Taking Stock of the Stock Market and the World
MMXXII erat annus horribilis, quid deinde?
Time files. We are coming to the end of 2022 and it is always good to take stock at such timing. How was the year? Did we have anything to celebrate? What are the lessons learnt? As of this writing, there is nothing much to celebrate. We are still not out of the COVID-19 pandemic. We have a war in Ukraine and the global stock market has corrected on average 17% since the start of the year. Nasdaq is down almost 30%.
Source: Tigerbrokers Platform
Surprisingly, STI is flat while most markets are down double digits.
Valuations remain high despite interest rates going up. More importantly – risk-free rates are going up! As you may recall from those textbook studying days, risk free rate forms the basis of all valuation. If I can earn 4% risk free, which is what the Singapore government Treasury bills give today, very broadly speaking, there is no reason to buy any stock with PER > 25x because, at face value, the earnings yield is less than 4%. Why should I take risk to earn 4% when I can buy T-bills which are risk free and giving me 4%?
But global stock markets have not caught up with this logic. The following are the PER and EV/EBITDA ratios for the same markets:
NASDAQ PE 26x EV 15x (vs low at PE 21 EV 10x in 2012)
SPX PE 18x EV 12x (vs low at PE 13x EV 8x in 2011)
Nikkei PE 15x EV 9x (vs low at PE 14x in 2018 and EV 7x in 2011)
HKSE PE 11x EV 9x (vs low at PE 9x EV 7x in 2011)
DAX PE 11x EV 7x (vs low at PE 11x EV 5x in 2011) -> DAX looks cheap!
STI PE 11x EV 12x (vs low at PE 9x and EV 10x in 2011)
Long term investors who had looked at a few cycles may recall that T-bills was not 4% when these valuations hit their lows in 2011-12. Japan has a different story back then and today and at PER 15x, it is not screamingly cheap, even though the yen is and everyone and his dog is in Tokyo buying luxury products. Germany, Hong Kong and Singapore look kind of cheap, but clearly the US markets look expensive when compared against the current interest rate environment and with other markets. It is also expensive when compared against its own history. The SPX needs to be closer to Mar 2020 bottom of 2500 for valuation to make sense, assuming earnings hold up.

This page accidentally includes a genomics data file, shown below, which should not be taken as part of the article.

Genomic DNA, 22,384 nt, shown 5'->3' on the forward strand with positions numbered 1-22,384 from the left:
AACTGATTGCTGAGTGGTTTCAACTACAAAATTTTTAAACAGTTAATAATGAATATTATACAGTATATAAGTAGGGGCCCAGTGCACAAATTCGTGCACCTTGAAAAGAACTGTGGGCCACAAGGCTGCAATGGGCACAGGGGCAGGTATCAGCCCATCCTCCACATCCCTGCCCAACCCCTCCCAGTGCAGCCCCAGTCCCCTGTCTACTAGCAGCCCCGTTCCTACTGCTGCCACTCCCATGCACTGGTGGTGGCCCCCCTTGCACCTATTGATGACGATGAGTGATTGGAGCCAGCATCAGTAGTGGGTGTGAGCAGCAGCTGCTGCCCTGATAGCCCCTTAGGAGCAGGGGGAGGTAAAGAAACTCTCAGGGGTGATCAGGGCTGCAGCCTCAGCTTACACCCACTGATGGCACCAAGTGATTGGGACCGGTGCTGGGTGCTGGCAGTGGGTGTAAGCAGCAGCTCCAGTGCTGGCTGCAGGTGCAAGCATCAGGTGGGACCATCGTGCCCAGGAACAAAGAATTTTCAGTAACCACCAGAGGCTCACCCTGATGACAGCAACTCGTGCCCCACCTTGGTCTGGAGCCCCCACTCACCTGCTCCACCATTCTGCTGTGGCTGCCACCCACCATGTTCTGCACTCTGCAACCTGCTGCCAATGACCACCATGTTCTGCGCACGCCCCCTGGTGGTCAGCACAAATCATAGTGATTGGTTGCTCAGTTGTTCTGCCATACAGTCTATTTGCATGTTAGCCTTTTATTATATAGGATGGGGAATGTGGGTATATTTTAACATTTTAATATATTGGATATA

The old story goes as such, if US is not cheap and US falls, then the other markets will not be spared. Remember the adage - when US market sneezes, the world catches a cold. Hence a lot of investors are bearish. Some are saying there will be a big, big crash e.g. GMO.
According to GMO, the markets should have collapsed pre-pandemic. We glimpsed that in Mar 2020 but then the huge rescue package from the various governments drove markets to new highs! At the end of 2021, the S&P hit its all-time high at c.4800 (see chart below).
This marked the backdrop of this crazy year. Since then, we had a war, inflation going through the roof, the shortest tenure UK prime minister and the meltdown of the GBP, the UK bond and stock markets, the assassination of a former Japanese prime minister and Donald Trump having a second go to be the world’s most powerful man after he messed it up big time last time!
Just when we think the world cannot be crazier, Koreans squeezed into a small alley to watch K-pop stars and got stuck, resulting in a stampede that killed more than 100 girls, an unthinkable accident in a developed country (my heart goes out to the families, please pray for them). At the same time, we also realized China has become a prison and is forcing their rich and powerful with the ways and means to flee the country, pushing up home prices and rentals in Singapore!
So, how do you feel about 2023?
I would say this. We are not at the bottom. The war in Ukraine is escalating and inflation is here to stay. This means that global interest rates will stay high and the stock markets need to correct to lower valuations before we can say we are near the bottom.
Inflation will be a big topic in 2023. The following chart shows Singapore’s inflation for the past 25 years and we are at historical high. While the chart shoes that inflation seemed to have peak out, anecdotal evidence tells us this is not the case. Rental cost in Singapore continues to rise, we are still seeing restaurant raising prices and importantly, as long as global issues causing inflation are not tamed, we will continue to import it due to the nature of our open economy.
This brings us back to the STI. Recall that it corrected 1% while the rest of world has corrected double digits. Yes, we trade at lower PER (11x) but that is because of the constituents are mostly in the financial sectors which command lower multiples. Moreover, against our own history, we are not super cheap.
The only cheap market seems to be the DAX, but with the Russia-Ukraine war still looming large and the energy crisis unfolding, it is hard to bet on Europe. There might be individual stocks that might be interesting. Screening tools could come in handy. For the courageous, there is the option to buy some short ETFs but we need to be careful about the decay which can be 6-10% per year. Caveat: this is definitely not value investing and only seasoned investors should try this!
In conclusion, 2023 might be the year to just hold on tight. We shall wait for interesting names getting to interesting valuations as alluded in our first ever real investment idea. But mostly, stay vigilant and stay liquid.
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